Farm Bill: Senate Rejects GMO Labeling Amendment – (Associated Press – May 23, 2013)
The Senate has overwhelmingly rejected an amendment to the 2013 Farm Bill that would allow states to require labeling of genetically modified foods. Sen. Bernie Sanders of Vermont said his amendment was an attempt to clarify that states have the power to require the labels, as several legislatures have moved toward putting such laws into place. Both the Vermont House and Connecticut Senate voted this month to make food companies declare genetically modified ingredients on their packages. The Senate rejected the amendment on a 71-27 vote during debate on a wide-ranging, five-year farm bill that includes generous supports for crops like corn and soybeans that often are genetically modified varieties. Senators from farm states that use a lot of genetically modified crops strongly opposed the amendment, saying the issue should be left up to the federal government and that labels could raise costs for consumers.

WikiLeaks Cables Reveal State Department Promoting GMOs Abroad – (Truth Out – May, 22 2013)
US embassies are aggressively and systematically promoting biotechnology and GMO food abroad. This article reports on an interview with Darcy O’Callaghan, the international policy director at Food & Water Watch. The organization works to promote local control of food systems and to prevent the privatization of public water resources. “We spent the last year combing through 926 diplomatic cables between U.S. embassies abroad and the State Department in D.C. looking for any incidents of the use biotechnology or genetically modified organisms. You know, we had anecdotal evidence in the past, but using the WikiLeaks database, the Cablegate database, gave us a unique opportunity to really pore through a massive amount and to really see the trends that were laid out there. The reality is that there’s a conflict of interest there when you’re ostensibly promoting poverty alleviation with one arm [USAID programs] and on the other arm promoting U.S. corporations. And so there’s a real conflict between which of those two interests is going to win out and which is really in the best interest of the people you’re trying to help. There have been numerous tests that show the production capacity of genetically modified seeds is really not much better than conventional seed breeding. And when you look at the massive amounts of money that have been spent on developing these seeds, it’s really clear which one is a better bang for your buck.”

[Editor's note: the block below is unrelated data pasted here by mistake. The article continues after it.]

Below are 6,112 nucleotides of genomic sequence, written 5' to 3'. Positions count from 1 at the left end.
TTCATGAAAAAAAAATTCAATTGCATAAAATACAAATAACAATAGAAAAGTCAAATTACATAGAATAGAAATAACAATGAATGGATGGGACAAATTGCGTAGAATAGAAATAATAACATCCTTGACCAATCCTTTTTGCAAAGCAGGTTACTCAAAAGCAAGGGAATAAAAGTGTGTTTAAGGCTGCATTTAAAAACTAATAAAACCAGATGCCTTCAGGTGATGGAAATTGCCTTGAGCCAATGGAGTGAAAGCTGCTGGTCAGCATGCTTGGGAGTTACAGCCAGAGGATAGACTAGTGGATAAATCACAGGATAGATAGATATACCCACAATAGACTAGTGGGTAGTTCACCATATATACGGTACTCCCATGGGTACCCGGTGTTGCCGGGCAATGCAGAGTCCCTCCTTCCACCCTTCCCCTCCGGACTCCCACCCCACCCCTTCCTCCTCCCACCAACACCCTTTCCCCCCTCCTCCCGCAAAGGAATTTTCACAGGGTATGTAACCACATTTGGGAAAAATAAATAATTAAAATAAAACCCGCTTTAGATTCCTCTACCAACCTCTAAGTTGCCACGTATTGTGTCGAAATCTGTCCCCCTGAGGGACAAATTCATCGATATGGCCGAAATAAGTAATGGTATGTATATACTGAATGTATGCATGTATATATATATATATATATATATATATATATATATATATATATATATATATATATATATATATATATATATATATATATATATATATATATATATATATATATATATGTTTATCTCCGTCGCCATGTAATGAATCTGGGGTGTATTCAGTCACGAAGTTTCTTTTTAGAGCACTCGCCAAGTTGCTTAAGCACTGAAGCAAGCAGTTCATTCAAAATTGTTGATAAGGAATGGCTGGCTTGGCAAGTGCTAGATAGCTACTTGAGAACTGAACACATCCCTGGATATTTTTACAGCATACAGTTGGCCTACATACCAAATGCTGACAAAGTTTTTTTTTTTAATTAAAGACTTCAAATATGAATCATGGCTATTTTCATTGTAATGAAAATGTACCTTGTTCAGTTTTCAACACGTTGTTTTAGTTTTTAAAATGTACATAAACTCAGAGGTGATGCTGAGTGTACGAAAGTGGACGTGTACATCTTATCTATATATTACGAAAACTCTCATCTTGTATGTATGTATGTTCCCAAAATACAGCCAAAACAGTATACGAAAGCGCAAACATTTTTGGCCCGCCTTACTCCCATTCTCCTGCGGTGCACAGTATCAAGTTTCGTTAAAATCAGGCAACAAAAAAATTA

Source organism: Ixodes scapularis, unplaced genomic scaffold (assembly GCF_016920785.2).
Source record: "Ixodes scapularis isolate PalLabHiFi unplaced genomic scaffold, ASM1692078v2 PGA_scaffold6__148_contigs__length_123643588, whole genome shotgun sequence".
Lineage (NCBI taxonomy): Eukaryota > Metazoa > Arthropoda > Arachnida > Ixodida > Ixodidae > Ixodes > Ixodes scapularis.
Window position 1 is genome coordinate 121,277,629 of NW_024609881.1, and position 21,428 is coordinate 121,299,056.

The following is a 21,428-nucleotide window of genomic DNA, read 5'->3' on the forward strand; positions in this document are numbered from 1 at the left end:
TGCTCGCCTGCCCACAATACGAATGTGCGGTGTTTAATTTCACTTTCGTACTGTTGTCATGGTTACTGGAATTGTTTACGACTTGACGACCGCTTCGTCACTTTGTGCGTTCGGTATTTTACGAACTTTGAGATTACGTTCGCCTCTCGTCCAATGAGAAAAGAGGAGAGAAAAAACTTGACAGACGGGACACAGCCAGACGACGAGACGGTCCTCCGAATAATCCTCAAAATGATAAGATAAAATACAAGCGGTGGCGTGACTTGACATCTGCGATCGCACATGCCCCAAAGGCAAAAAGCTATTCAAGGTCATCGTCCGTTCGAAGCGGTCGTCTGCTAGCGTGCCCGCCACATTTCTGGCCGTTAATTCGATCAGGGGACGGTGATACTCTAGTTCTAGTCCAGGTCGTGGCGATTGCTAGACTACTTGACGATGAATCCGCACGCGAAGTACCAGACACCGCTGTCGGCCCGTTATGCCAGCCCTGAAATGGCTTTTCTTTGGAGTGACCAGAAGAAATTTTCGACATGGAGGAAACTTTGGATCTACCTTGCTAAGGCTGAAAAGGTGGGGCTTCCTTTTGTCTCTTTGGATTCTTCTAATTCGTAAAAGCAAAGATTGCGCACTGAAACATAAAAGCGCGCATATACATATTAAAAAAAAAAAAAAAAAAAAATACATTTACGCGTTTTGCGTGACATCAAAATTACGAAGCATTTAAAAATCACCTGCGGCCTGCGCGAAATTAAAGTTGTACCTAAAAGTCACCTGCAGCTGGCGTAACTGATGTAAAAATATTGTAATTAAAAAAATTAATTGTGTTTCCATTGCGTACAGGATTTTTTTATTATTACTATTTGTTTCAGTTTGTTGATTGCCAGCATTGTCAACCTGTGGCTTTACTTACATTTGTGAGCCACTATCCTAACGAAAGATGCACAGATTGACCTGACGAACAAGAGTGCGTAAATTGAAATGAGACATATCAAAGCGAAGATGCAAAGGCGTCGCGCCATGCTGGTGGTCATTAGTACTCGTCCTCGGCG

Biometric Database of All Adult Americans Hidden in Immigration Reform – (Wired – May 10, 2013)
The immigration reform measure the Senate recently began debating would create a national biometric database of virtually every adult in the U.S., in what privacy groups fear could be the first step to a ubiquitous national identification system. Buried in the more than 800 pages of the bipartisan legislation is language mandating the creation of the innocuously-named “photo tool,” a massive federal database administered by the Department of Homeland Security and containing names, ages, Social Security numbers and photographs of everyone in the country with a driver’s license or other state-issued photo ID. This piece of the Border Security, Economic Opportunity, and Immigration Modernization Act is aimed at curbing employment of undocumented immigrants. Employers would be obliged to look up every new hire in the database to verify that they match their photo. But privacy advocates fear the inevitable mission creep. David Bier, an analyst with the Competitive Enterprise Institute, agrees with the ACLU’s fears. “The most worrying aspect is that this creates a principle of permission basically to do certain activities and it can be used to restrict activities,” he said. “It’s like a national ID system without the card.”


Endless War is a Real Scandal – (Nation of Change – May 25, 2013)